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San Antonio Contractor License Search

How to Verify a Professional's License in San Antonio?

The City of San Antonio requires professionals that operate within its jurisdiction to possess licenses pertaining to their occupation. Therefore, before you hire one, it is critical that you confirm that the individual, business, or facility holds the required license to offer such a service. The Texas Department of Licensing and Regulation (TDLR) is responsible for regulating and licensing professionals operating in 39 industries including air conditioning and refrigeration, combative sports, massage therapy, and barbering. These licenses can be verified by using the TDLR's Active License Data Search portal. The San Antonio Development Service Department (DSD) also has additional registration requirements for professionals involved in construction-related activities. You can confirm this registration by using the city's Contractors Connect Portal. Likewise, the city also issues licenses to other professionals including food services and peddlers through its Health District and Finance Department respectively. These municipal licenses can be verified by calling (210) 207-8780 for food services and (210) 207-5734 for peddlers.

Note that if you're hiring a professional for a construction-related activity, San Antonio laws also require you to obtain relevant permits for such an activity. Construction permits are granted by the city's Development Service Department (DSD) on a project-by-project basis, and they vary depending on the type of project. As such it is recommended that you contact the DSD by calling (210) 207-1111 to determine the relevant permits before embarking on a construction project.

Do San Antonio Neighborhood Councils
Issue Permits?

The City of San Antonio is divided into 10 council districts, with each district having an elected representative in the City Council. Although the Council does not issue construction permits, it has a wide range of powers including adopting the city's budget, approving mayoral appointees, levying taxes, and making or amending city laws, policies and ordinances. For example, in 2019, the representative of Council District 9, submitted a Council Consideration Request mandating the DSD to review and provide recommendations on the Local Government Code to restrain overnight construction for certain types of projects. Earlier, the Council had approved the renovation of the Old Grissom Road, and this project included the construction of a bicycle underpass and an overlay roadway. You can use the City Council District Map to ascertain which district your neighborhood belongs to.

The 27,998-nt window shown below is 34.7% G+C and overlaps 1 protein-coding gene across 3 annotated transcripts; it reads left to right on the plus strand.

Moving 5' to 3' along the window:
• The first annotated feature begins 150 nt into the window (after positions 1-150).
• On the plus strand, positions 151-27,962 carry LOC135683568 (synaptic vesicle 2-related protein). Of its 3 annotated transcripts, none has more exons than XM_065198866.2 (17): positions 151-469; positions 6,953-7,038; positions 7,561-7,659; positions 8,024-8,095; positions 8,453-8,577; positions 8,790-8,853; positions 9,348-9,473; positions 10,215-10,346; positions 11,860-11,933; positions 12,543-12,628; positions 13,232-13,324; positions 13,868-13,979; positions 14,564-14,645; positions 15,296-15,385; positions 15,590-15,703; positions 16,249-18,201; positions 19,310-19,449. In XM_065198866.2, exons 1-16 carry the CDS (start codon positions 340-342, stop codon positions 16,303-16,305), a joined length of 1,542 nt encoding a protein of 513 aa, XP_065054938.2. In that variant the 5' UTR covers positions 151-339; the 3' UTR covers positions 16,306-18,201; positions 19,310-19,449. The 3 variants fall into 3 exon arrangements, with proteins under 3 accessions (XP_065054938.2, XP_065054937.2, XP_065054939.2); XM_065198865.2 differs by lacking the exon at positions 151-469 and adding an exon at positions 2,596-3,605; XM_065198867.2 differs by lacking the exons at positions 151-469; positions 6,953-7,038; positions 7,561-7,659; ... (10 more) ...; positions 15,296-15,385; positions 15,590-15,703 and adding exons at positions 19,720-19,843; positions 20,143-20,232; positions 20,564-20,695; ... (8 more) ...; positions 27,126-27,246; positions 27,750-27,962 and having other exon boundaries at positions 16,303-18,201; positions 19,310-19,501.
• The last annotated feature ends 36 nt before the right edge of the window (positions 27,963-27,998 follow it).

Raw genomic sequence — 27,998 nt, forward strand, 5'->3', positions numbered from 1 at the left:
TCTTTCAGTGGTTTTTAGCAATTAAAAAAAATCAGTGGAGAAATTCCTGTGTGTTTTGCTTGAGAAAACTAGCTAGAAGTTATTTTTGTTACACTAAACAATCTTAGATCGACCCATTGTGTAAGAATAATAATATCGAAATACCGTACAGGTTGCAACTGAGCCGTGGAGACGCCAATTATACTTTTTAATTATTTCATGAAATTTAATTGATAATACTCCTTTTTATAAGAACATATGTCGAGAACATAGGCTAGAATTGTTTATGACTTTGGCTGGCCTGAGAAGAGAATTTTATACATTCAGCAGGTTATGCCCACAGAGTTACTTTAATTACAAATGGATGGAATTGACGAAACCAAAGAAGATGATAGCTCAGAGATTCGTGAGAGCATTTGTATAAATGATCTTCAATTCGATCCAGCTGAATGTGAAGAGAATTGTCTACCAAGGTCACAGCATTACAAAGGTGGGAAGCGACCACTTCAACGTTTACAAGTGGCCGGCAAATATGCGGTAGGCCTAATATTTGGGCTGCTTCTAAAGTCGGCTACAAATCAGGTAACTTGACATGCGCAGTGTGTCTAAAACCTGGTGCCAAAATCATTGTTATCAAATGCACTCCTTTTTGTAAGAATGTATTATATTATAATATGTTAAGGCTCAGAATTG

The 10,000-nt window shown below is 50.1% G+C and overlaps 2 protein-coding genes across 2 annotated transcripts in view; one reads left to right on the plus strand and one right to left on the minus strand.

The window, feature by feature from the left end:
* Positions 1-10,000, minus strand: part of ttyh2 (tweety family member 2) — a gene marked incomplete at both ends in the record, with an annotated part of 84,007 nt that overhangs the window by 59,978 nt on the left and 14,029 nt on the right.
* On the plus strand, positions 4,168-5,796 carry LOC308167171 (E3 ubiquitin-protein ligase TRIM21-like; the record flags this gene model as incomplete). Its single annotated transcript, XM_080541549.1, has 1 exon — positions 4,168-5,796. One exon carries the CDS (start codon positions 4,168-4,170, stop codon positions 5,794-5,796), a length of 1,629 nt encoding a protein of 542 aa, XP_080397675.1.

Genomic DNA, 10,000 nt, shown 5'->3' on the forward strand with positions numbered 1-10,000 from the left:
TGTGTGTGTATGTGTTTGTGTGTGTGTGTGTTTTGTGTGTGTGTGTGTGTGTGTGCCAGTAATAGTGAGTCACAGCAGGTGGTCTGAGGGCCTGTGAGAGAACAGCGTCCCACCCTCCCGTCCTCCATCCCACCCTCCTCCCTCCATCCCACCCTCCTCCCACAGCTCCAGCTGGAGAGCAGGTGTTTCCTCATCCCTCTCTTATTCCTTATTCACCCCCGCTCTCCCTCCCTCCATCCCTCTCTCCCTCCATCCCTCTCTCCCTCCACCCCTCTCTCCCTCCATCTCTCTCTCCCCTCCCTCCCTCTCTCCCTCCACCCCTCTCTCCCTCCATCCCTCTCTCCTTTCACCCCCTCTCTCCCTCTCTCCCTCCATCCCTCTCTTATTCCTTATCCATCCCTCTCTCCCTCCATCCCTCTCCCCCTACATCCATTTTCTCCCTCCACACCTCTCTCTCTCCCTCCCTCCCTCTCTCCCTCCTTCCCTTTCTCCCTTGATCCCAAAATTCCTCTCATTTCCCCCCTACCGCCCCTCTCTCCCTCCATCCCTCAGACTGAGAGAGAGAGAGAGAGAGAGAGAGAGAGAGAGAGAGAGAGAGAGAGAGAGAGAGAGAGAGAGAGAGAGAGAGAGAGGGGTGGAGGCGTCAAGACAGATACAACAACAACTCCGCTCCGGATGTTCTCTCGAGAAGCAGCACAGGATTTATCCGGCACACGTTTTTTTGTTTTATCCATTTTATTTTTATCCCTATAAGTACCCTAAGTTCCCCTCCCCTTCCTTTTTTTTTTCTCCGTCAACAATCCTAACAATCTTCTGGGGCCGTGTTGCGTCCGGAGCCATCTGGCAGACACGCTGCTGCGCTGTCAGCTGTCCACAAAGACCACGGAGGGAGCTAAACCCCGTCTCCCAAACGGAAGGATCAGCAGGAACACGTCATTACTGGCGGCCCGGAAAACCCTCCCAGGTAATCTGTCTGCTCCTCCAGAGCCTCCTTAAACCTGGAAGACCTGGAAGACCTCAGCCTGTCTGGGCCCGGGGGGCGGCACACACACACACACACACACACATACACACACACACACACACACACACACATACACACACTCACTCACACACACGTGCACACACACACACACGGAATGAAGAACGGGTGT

How Do You File an Unfair Business
Complaint in San Antonio?

The Texas Deceptive Trade Practices Act (DTPA) prohibits unfair business practices in the City of San Antonio. Therefore, if you fall victim to an unscrupulous business or professional in the city, you can file an unfair business complaint with the Consumer Protection Division of the Texas Attorney General's Office. To do this, complete the Consumer Complaint Form (also available in Spanish) and mail it to

  • Office of the Attorney General
  • Consumer Protection Division
  • P.O. Box 12548
  • Austin, TX 78711-2548

You can also file consumer complaints online or by calling the Division at (800) 621-0508. However, if your complaint alleges a crime on the part of the business, you should also file a report with the San Antonio Police Department. After verifying a complaint, these agencies will usually pursue disciplinary or civil actions against the business on behalf of the public. The aim of these actions is usually to punish the defaulting business or professional, hence, these agencies may not be able to secure compensation for the wrongful actions of the professional on your behalf. As such, in addition to filing a complaint with the relevant agency, it is advised that you also hire a competent attorney to assess your prospects of instituting an action for damages before the Bexar County Justice Court. Note that the jurisdiction of the Justice Court extends to small claims not exceeding $20,000.